Women may not achieve equal footing in the workplace until 2095, according to the World Economic Forum's (WEF) new 'Global Gender Gap' report.
The economic participation and opportunity gap between the sexes stands at 60 percent worldwide, an improvement of only 4 percentage points since WEF measurements began in 2006.
The economic sub-index reflects three measurements: the difference between genders in labor force participation rates; wage equality; and the female-to-male ratio across a range of professions.
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The organization estimates it will take 81 years for the world to close this gap completely.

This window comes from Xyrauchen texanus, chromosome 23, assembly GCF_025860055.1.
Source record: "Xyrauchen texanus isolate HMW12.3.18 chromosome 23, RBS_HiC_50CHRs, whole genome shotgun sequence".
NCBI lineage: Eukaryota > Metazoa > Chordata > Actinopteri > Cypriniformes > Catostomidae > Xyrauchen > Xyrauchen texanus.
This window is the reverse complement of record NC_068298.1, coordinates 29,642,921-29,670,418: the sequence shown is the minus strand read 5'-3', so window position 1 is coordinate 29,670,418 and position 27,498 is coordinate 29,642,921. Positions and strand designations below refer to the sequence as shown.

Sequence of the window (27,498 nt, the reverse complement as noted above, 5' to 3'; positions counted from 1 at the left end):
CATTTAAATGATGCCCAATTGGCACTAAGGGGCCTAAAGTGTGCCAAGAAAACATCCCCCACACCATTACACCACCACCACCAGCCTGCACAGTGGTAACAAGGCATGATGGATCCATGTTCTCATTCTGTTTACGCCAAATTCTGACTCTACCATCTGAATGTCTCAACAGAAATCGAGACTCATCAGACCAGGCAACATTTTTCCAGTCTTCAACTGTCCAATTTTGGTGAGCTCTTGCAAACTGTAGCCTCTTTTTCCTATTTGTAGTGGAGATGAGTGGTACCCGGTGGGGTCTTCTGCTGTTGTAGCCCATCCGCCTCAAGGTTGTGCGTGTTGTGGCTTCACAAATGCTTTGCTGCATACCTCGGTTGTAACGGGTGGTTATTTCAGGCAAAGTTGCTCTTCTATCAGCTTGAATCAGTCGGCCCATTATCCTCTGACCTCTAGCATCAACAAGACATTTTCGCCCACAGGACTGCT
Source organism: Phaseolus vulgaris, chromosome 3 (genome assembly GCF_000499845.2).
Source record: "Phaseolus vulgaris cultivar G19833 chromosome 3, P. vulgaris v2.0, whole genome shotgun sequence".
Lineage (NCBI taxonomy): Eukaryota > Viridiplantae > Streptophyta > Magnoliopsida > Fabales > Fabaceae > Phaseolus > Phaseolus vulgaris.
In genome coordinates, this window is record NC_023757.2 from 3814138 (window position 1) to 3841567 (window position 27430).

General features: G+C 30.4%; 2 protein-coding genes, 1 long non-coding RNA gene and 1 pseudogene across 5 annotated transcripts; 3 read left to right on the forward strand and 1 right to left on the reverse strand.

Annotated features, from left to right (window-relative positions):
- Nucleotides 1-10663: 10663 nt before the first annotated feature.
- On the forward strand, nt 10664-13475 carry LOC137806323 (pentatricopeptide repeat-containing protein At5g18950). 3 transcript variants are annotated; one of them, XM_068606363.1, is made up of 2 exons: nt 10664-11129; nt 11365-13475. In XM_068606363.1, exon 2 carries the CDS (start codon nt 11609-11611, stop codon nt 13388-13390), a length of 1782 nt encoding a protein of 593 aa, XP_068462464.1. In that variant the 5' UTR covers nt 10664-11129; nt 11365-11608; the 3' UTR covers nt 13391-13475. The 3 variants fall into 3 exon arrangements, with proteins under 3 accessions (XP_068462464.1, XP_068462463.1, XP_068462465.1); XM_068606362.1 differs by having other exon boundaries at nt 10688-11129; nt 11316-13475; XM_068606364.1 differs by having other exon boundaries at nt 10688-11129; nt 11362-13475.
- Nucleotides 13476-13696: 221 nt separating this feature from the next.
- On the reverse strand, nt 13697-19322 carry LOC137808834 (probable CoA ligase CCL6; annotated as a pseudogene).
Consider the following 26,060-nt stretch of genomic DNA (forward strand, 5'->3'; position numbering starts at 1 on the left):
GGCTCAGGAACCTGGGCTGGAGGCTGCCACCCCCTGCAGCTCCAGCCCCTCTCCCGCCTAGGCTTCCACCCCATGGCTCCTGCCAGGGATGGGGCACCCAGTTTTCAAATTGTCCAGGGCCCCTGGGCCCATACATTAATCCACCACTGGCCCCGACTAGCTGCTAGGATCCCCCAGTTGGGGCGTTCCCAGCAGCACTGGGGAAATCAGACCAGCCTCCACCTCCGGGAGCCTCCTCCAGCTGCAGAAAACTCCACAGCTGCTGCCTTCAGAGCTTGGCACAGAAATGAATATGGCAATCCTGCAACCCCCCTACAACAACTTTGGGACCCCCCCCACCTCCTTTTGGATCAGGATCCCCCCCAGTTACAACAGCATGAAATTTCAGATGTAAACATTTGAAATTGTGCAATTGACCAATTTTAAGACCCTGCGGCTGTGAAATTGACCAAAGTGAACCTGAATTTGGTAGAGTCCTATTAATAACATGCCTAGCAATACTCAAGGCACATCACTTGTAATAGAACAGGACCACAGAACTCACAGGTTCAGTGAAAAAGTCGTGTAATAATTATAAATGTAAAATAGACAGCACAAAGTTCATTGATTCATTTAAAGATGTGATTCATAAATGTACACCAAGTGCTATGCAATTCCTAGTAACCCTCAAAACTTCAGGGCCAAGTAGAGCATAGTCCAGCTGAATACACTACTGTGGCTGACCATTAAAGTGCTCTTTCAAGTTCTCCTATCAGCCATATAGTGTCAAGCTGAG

Two sub-Saharan African nations took top spots on the economic sub index: Burundi and Malawi ranked first and third respectively. Burundi is one of the few countries in the world to adopt a gender quota for its legislature - an attempt to promote the participation of women in politics.
"Much of the progress on gender equality over the last ten years has come from more women entering politics and the workforce. In the case of politics, globally, there are now 26 percent more female parliamentarians and 50 percent more female ministers than nine years ago," said Saadia Zahidi, head of the gender parity program at the World Economic Forum and lead author of the report.
Nordic nations remained the world's most gender-equal societies.